There are individual church leaders who do well with blogging, but I haven’t seen that idea carried into the church website very well.
    I’d love to know about it if you or anyone else have any examples of this being done.


  • Tim Wall
    July 12, 2007

    Sorry, Paul. The above comment was actually directed to Chad. I thought the names were above the comments but actually it now appears that they are below. Sorry for the confusion!


  • Mean Dean
    July 12, 2007

    I agree, and would only add one more qualifier.
    The church website not only needs to delivery refreshing compelling content on a near-daily basis …
    … but much of the content should include, or be followed with actionable items and/or conversion goals.
    For example, rather than worry about a Flash-based slide show, let’s delivery content that convinces people you’re not a cult and that it’s safe to drop your kids off at the the VBS program


  • Leo Crosby
    July 12, 2007

    Easy way to do this is with a simple blog from any of the great services out there. It’s cheap and user friendly.


  • myles
    July 12, 2007

    totally agree…most (read: nearly all) should use the free resources out there to deliver their church websites. Not many have the resources to innovate like a wordpress, flickr or feedburner.
    and if we build our own little enclaves on our own little websites, then it’s not really following the philosophy of getting out into the world!


  • Chris Cree
    July 13, 2007

    Great Post! I beat this same drum daily in the direction of businesses. Too many of them have very pretty websites that are failing miserably at actually improving their web presence.
    Day after day I encounter businesses that have spent tons of money on sites that… well, they basically suck.
    Like myles said above, so many of the better web publishing resources are very inexpensive (or even free with the right expertise) that there is no reason churches can’t have an incredibly effective web presence.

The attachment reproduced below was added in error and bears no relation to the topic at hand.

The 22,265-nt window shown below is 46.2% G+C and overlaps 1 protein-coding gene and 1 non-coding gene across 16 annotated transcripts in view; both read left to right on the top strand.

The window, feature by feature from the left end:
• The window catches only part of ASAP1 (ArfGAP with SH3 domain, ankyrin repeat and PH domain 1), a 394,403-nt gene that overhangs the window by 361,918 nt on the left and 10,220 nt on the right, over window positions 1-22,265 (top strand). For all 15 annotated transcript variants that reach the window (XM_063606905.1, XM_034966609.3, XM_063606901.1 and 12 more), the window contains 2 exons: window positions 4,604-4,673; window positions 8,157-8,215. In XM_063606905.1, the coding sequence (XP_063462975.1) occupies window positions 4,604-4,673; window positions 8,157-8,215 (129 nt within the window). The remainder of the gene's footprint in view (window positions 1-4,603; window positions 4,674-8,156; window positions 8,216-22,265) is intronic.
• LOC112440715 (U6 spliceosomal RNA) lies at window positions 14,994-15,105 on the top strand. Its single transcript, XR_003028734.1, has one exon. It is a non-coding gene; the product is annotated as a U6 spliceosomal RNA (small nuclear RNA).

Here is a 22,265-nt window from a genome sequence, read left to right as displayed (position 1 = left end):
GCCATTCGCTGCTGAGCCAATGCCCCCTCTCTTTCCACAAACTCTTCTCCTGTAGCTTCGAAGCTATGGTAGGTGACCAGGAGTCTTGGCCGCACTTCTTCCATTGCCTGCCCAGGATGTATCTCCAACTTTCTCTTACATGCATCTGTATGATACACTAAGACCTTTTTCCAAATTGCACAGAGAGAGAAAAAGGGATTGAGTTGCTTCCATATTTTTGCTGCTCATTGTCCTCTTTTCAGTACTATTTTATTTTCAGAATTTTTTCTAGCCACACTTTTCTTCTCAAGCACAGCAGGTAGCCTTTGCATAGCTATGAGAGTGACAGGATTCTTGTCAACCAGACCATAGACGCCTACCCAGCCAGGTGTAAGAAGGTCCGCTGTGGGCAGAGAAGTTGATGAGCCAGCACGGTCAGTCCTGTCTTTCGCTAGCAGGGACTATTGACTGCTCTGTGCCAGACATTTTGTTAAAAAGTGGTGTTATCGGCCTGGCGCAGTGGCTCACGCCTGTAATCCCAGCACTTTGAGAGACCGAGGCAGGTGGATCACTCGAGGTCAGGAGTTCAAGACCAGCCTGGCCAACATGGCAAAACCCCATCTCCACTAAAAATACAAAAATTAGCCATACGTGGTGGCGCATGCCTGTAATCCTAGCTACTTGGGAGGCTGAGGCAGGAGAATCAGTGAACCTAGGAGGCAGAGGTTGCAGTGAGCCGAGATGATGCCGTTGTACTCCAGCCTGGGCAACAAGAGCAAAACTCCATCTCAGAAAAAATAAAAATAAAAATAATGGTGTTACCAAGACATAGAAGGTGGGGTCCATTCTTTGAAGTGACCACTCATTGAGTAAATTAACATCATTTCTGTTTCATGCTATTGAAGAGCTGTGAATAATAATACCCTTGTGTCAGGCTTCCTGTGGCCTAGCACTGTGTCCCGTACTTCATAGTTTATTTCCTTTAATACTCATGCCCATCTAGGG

• st. Mars
    July 13, 2007

    Love it!! & YES: please have some designers list their favorite church web sites!! I happen to like http://www.mosaic.org/ . Thanks…(my churches site needs a 2.0!)


  • st. Mars
    July 13, 2007

    oh…& I’d love to see a youth group site that was nothing but a video blog that was updated twice a week! That would be easy & fun & ‘sticky’. (youth group sites usually suck too….even if they have one….+ aren’t all kids on the Web & Youtube surfin’)


  • Travis Gates
    July 14, 2007

    Your Hired!!
    I deal with this everyday working with churches and ministries so it is refreshing to hear other brave soldiers out there spreading the word.


  • miracle
    July 15, 2007

    Sorry but I’ll be the first to disagree. Yes, churches need more than flash produced brochures, but the answers you provided are not completely correct. Fresh content, even daily is good, but it is not going to put a website as a useful resource. Look at all the blogs that are updated daily but have very little traffic to them. Also, name anyone in the church who can submit new content multiple times a day? No, this is good, but not the answer.
    The purpose of a church website is a resource to be the church outside of the church. Simply allow the members to connect, grow, give and be servants more than just one day a week. Adding fresh content simply by posting new information for the church to read will not cut it. They need discussion boards to discuss theology and praxis, prayer boards, resources to get involved and be servants inside their communities and the global communities, links to good websites, and a place where people can add their voice to the church. Basically, the point is not continuously adding fresh content, but setting up a place where the church can be the church outside of the church